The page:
Frequently Asked Questions
What is the ResinStack?
The ResinStack is a distribution of Linux specifically tailored for running the Hashistack. The distribution is independent and not based on any other distro. Builds are produced from-scratch using LinuxKit and are able to leverage Docker Trust signatures for enhanced integrity verification.
In addition to the core image, the ResinStack team provides base Terraform modules useful for bootstrapping your Nomad, Consul, and Vault policies, as well as modules useful for deploying the ResinStack into AWS.
Is this production ready?
How good is your operations team?
If your workloads consist primarily of stateless docker containers, it should be relatively safe to mix ResinStack workers in with your compute fleet. Tasks that rely on state or other binaries being present on the host probably aren’t a good fit for ResinStack machines right now.
Is it secure?
Like all software, you need to consider what your risk tolerances are. That being said, the ResinStack images make use of modern software, namespaced systems, and the principal of least bits.
In the case of the reference Terraform modules, these are prepared in an additive process adding permissions and capabilities until the desired functionality works, and then verifying that no unintended access was added in the process.
Does the ResinStack team have access to my clusters/data?
… What? (Yes, this has actually been asked.)
The ResinStack is a Linux distribution. The authors have exactly as much access to your clusters and data as if you were running Ubuntu. Really there’s even less access since the ResinStack does not report statistics back, and because you can reasonably build your own copy of the entire system image.
Of course this is not an excuse to slack off on securing your clusters and environments. If you deal with particularly secure data, you should take steps to ensure that no-unaudited access to the internet can occur.
If you have security folks that somehow believe that running open source software grants the authors access to your data, you really need to question other things those folks have been telling you.
Doesn’t using pre-built policies make it easier for me to get hacked?
The policies that are provided in the reference Nomad, Consul, and Vault Terraform modules are based on applying the principal of least bits to getting the HashiStack to run. You can create equivalent policies by reading the getting started guides for Nomad, Consul, and Vault respectively.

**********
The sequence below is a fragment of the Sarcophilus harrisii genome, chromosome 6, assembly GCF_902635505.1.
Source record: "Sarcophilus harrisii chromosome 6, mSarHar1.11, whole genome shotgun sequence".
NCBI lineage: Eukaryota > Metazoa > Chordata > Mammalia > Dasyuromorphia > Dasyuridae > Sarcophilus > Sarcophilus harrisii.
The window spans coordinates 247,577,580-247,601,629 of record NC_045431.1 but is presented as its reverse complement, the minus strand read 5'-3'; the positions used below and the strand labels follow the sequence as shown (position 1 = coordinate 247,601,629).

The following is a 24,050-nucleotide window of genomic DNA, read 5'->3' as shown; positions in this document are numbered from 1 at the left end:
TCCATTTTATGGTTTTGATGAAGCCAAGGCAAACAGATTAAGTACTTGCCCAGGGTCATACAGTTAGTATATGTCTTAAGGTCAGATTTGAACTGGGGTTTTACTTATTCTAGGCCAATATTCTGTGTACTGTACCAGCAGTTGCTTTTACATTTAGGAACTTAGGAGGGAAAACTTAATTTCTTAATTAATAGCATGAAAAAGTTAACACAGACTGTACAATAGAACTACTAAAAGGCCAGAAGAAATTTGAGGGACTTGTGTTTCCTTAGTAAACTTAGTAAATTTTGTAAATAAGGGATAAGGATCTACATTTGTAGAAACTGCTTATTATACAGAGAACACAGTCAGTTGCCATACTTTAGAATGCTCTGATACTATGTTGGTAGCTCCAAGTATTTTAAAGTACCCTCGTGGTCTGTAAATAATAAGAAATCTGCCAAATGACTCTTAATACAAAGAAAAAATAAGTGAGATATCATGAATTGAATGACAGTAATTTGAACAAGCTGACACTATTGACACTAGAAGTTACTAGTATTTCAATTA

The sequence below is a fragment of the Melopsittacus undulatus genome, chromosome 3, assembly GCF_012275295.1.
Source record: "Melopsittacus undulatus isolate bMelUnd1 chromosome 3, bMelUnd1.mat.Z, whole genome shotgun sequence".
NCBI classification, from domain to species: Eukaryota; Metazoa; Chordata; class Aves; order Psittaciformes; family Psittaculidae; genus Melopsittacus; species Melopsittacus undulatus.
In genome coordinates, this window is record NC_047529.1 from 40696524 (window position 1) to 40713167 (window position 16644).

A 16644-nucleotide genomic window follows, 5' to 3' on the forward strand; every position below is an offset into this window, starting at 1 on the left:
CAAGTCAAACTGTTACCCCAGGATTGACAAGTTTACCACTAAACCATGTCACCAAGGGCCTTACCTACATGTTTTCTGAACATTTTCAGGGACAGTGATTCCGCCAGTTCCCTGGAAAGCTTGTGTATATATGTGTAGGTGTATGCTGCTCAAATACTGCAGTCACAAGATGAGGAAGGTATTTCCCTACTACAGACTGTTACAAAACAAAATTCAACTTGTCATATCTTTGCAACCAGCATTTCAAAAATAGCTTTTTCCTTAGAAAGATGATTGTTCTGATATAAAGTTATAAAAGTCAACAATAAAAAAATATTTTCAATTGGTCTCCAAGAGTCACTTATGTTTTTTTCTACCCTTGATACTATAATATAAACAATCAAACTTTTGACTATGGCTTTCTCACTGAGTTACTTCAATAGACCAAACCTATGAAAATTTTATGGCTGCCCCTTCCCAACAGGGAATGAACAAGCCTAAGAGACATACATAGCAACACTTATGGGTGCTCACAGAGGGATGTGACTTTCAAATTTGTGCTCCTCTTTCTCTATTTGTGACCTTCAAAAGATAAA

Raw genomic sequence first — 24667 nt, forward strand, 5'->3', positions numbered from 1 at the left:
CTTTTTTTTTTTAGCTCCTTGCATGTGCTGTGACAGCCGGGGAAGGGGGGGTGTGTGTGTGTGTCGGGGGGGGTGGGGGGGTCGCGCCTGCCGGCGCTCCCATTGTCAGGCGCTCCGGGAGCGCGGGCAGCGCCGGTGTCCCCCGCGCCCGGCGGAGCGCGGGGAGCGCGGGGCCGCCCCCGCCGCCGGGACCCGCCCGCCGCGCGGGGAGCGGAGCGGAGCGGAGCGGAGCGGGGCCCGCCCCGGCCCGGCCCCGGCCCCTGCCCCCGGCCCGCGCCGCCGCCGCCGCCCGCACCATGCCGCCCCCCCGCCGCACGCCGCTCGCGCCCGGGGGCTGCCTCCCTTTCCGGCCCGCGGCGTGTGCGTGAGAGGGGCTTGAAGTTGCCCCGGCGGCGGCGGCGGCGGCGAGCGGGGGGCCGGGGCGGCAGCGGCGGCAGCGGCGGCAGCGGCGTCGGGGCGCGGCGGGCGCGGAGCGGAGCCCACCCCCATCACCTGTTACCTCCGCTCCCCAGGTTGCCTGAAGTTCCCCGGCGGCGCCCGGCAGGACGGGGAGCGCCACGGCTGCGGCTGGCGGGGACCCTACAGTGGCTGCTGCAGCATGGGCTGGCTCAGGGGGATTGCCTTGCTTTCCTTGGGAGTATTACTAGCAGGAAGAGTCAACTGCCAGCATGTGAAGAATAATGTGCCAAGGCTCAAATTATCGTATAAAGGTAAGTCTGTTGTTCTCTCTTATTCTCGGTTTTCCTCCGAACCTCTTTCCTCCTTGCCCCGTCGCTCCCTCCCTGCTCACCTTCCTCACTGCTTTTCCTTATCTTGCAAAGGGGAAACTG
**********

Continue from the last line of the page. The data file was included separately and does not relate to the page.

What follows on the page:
Using these policies is of course not required and you can run the ResinStack without them loaded at all. The primary cost to doing this is that you’ll need to duplicate a lot of boilerplate policy.
Of course all of this is predicated on the idea that you aren’t exposing your cluster’s control API to the internet. These APIs are not intended to be publicly visible. The ResinStack provides basic building blocks, it does not provide a turn-key solution that will fit all situations, your operations group is still responsible for setting up good firewall rules, auditing the security of your environments, and staying up to date on software patches.
How do I get a shell on a ResinStack box?
By default neither SSH nor TTY shells are enabled. If you require these features you can build images that include them, but you should carefully weigh this need vs the security trade-offs. The ResinStack was designed to require no direct access to the on-disk system, and if you believe you need this access you may be approaching an XY problem. Consider reaching out on Gitter and asking for another way to accomplish your goals.
Why can’t I download a ready to use system image?
The ResinStack is based on the ideas of immutable infrastructure and minimalism. Because every organization is different, its not possible to solve the needs of every organization while remaining minimal. Instead, the images can be easily built using the tooling provided by the ResinStack project.
Is this only for cloud environments?
You can run the ResinStack on any amd64 compatible environment that you can load the images into. If your environment supports PXE booting, you can use a kernel and initrd to boot the OS directly from the network.
The one clear limitation that you may need to solve comes from an implicit dependency on a cloud-init datasource. Your environment must provide cloud-init compatible metadata on boot for the auto-configuration of the system images to work.
I have a question that wasn’t answered here!
That’s great! Questions further the project, and you can ask yours via any means listed on the contact page.